Why I Quit Playing Candy Crush

PHOTO: A user plays Candy Crush Saga on Feb. 18, 2014 in London.
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Candy Crush devotees are crashing after a sugar rush.

The sweetly addictive game, which had once been a boon for Candy Crush's parent company, King Digital Entertainment, is now showing signs of decay.

While the company has not released the number of Candy Crush players, a lackluster earnings report hints that some of the game's most loyal players have soured on the game.

While some players expressed frustration over being stuck on a level for an extended period of time, for others it seemed their motivation to quit was that they had simply had enough.

King Digital's stock price plunged more than 20 percent after a disappointing earnings report was released Tuesday. The company lowered its outlook for the rest of 2014 but said it still expects full-year growth from its gross bookings.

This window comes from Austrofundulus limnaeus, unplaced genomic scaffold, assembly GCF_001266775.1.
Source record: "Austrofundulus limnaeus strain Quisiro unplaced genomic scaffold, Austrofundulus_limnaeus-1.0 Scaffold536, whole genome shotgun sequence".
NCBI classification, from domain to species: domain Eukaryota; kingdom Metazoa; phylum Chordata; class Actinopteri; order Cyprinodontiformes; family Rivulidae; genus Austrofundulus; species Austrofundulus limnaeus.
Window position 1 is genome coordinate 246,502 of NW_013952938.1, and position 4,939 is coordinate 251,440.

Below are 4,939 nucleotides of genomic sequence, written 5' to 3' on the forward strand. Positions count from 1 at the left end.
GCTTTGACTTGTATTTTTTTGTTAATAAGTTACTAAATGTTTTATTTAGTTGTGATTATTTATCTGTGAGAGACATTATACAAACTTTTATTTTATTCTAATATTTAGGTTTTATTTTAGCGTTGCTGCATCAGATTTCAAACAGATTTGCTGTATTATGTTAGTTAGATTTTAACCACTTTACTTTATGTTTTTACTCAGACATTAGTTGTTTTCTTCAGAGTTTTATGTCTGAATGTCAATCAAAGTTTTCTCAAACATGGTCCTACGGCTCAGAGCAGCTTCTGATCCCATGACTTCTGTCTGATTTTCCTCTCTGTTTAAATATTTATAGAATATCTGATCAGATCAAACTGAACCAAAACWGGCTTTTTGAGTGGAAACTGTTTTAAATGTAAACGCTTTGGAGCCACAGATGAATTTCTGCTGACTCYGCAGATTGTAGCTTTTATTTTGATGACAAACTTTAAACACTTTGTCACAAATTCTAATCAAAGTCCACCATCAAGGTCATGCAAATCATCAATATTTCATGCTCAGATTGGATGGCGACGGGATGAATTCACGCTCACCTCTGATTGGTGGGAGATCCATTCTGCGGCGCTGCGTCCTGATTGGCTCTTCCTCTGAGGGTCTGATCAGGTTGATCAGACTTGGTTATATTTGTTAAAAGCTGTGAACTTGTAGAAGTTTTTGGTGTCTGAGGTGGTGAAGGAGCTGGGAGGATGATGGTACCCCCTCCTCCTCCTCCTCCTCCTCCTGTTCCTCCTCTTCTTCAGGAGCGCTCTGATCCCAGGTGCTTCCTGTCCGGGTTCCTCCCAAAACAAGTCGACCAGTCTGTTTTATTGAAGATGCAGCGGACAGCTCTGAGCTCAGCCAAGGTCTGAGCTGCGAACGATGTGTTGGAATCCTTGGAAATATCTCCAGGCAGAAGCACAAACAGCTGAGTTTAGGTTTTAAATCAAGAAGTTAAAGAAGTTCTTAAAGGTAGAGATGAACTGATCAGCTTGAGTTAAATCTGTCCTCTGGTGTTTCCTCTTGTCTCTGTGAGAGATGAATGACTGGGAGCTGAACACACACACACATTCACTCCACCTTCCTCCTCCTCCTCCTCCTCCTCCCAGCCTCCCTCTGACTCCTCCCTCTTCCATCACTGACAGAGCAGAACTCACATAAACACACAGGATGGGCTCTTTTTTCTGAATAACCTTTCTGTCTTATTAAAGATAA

Analysts have voiced concern over the possibility that Candy Crush will be a one-hit wonder for King Digital, which depends on its most popular game for the majority of its revenue.

Arvind Bhatia, an analyst at Sterne Agee, told ABC News that King Digital needs to come up with another hit game to help put the company back on track.

"The challenge that King has is they have to replace all of this revenue with something else," Bhatia said. "But they're not able to replace the loss of revenue from Candy Crush, so they have a challenge."

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